GCN2 is a protein kinase in Saccharomyces cerevisiae that is required for increased expression of the transcriptional activator GCN4 in amino acid-starved cells. GCN2 stimulates GCN4 synthesis at the translational level by phosphorylating the at subunit of eukaryotic translation initiation factor 2 (eIF-2). We identified a truncated form of the GLC7 gene, encoding the catalytic subunit of a type 1 protein phosphatase, by its ability to restore derepression of GCN4 expression in a strain containing the partially defective gcn2-507 allele. Genetic analysis suggests that the truncated GLC7 allele has a dominant negative phenotype, reducing the level of native type 1 protein phosphatase activity in the cell. The truncated form of GLC7 does not suppress the regulatory defect associated with a gcn2 deletion or a mutation in the phosphorylation site of eIF-2α (Ser-51). In addition, the presence of multiple copies of wild-type GLC7 impairs the derepression of GCN4 that occurs in response to amino acid starvation or dominant-activating mutations in GCN2. These findings suggest that the phosphatase activity of GLC7 acts in opposition to the kinase activity of GCN2 in modulating the level of eIF-2α phosphorylation and the translational efficiency of GCN4 mRNA. This conclusion is supported by biochemical studies showing that the truncated GLC7 allele increases the level of eIF-2α Phosphorylation in the gcn2-507 mutant to a level approaching that seen in wild-type cells under starvation conditions. The truncated GLC7 allele also leads to reduced glycogen accumulation, indicating that this protein phosphatase is involved in regulating diverse metabolic pathways in yeast cells.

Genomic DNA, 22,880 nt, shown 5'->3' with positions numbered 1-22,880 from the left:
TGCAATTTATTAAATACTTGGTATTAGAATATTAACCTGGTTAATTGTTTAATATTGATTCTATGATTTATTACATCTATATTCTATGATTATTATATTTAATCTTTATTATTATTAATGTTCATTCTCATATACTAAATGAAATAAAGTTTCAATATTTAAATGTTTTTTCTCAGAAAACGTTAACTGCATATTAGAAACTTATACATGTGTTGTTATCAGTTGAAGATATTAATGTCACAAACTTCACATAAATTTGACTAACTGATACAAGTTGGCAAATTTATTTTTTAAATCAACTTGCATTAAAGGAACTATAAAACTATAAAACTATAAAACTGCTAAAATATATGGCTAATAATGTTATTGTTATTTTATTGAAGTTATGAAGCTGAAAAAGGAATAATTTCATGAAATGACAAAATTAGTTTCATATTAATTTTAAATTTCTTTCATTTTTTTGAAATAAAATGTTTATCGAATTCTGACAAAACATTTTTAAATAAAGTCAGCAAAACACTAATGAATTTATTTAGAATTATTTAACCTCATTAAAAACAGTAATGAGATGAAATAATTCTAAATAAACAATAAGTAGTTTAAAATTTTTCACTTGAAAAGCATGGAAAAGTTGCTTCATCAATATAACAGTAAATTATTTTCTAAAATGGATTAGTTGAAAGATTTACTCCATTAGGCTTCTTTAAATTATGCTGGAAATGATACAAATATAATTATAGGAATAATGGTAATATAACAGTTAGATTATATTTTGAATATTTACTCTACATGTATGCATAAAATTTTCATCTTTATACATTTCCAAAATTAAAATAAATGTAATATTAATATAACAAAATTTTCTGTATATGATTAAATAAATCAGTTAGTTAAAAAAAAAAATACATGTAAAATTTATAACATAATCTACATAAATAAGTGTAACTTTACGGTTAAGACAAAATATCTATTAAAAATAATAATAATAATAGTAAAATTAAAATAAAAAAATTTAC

|Original language||English (US)|
|Number of pages||11|
|Journal||Molecular and cellular biology|
|State||Published - Jan 1 1992|
ASJC Scopus subject areas
- Molecular Biology
- Cell Biology